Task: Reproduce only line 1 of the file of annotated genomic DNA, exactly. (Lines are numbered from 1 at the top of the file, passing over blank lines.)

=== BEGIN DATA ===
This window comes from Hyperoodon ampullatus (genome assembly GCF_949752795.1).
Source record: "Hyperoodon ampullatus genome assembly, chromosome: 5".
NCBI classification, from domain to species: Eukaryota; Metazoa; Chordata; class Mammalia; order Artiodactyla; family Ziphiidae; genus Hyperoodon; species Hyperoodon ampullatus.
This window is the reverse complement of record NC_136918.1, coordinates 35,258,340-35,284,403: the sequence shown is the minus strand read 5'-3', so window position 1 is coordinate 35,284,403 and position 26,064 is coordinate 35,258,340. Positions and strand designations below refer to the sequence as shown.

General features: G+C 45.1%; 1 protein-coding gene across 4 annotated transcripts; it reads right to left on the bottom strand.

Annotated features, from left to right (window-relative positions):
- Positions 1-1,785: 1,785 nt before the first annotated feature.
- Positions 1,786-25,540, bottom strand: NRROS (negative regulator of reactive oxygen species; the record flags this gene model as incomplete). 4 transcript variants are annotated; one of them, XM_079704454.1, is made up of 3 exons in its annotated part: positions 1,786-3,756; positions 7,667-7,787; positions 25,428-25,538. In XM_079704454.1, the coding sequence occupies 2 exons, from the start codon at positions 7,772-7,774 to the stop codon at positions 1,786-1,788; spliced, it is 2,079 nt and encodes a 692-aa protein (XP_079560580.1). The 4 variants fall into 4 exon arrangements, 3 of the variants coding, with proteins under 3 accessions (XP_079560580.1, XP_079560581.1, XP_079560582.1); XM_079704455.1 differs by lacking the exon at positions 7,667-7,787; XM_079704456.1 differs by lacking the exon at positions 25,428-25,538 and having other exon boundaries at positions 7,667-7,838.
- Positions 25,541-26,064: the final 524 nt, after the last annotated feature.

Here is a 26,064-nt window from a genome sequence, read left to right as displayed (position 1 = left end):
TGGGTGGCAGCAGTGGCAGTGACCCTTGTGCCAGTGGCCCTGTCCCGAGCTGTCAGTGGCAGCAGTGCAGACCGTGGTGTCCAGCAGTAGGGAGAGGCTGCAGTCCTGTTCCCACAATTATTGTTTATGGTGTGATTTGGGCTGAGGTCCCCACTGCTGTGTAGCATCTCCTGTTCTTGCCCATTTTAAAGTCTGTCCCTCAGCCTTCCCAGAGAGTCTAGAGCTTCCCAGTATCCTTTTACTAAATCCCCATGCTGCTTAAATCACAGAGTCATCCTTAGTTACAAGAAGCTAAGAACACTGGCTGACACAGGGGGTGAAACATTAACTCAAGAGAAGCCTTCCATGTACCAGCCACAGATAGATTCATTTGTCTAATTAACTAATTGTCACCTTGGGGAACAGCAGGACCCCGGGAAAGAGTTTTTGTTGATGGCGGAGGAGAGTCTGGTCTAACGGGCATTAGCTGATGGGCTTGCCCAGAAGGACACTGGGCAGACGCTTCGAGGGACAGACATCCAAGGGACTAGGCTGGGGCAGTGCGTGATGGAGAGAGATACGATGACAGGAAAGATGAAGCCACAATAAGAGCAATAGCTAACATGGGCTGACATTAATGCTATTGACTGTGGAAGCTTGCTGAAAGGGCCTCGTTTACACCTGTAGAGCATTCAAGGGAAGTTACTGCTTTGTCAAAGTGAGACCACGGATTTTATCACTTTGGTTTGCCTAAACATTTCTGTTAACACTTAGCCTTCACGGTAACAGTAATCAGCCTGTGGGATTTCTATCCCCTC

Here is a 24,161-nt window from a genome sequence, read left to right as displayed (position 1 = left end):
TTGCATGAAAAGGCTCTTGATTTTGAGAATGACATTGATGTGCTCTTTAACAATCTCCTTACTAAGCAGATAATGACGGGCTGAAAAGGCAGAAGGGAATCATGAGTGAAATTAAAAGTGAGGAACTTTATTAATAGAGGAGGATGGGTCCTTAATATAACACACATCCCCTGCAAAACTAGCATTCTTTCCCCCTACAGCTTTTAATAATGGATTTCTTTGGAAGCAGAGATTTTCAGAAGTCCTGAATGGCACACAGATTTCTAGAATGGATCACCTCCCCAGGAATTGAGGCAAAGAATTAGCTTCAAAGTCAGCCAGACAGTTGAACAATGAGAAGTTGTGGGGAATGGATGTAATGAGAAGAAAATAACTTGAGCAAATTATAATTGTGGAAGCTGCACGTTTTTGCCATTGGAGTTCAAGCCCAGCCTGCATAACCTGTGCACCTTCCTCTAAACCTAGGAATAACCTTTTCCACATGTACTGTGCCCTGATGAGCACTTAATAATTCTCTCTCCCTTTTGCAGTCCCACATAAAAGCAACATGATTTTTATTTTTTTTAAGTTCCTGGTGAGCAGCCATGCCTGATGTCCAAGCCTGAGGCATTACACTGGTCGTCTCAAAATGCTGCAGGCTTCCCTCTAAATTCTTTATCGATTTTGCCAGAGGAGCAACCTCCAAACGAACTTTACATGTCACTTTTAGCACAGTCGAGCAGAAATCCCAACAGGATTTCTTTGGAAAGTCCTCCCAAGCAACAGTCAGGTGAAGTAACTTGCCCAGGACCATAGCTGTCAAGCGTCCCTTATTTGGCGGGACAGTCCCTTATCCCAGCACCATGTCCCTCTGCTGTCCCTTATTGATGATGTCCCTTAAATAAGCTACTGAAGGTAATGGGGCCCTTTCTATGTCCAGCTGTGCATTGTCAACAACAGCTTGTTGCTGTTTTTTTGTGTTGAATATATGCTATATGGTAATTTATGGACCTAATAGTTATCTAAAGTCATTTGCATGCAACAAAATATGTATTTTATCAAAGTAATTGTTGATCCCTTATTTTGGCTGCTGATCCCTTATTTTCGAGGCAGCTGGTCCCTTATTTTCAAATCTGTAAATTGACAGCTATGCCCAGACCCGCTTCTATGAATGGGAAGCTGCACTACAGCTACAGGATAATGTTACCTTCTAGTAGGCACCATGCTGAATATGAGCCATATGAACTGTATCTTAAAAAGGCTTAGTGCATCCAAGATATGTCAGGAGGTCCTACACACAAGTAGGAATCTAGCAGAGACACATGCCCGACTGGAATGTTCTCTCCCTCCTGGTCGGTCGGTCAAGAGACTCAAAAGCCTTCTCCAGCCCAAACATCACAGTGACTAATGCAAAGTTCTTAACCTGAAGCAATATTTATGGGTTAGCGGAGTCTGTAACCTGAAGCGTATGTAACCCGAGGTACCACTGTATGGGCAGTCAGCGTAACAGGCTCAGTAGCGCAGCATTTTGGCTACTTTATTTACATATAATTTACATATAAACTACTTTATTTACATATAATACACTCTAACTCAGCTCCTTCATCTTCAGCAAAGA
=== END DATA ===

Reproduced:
This window comes from Hyperoodon ampullatus (genome assembly GCF_949752795.1).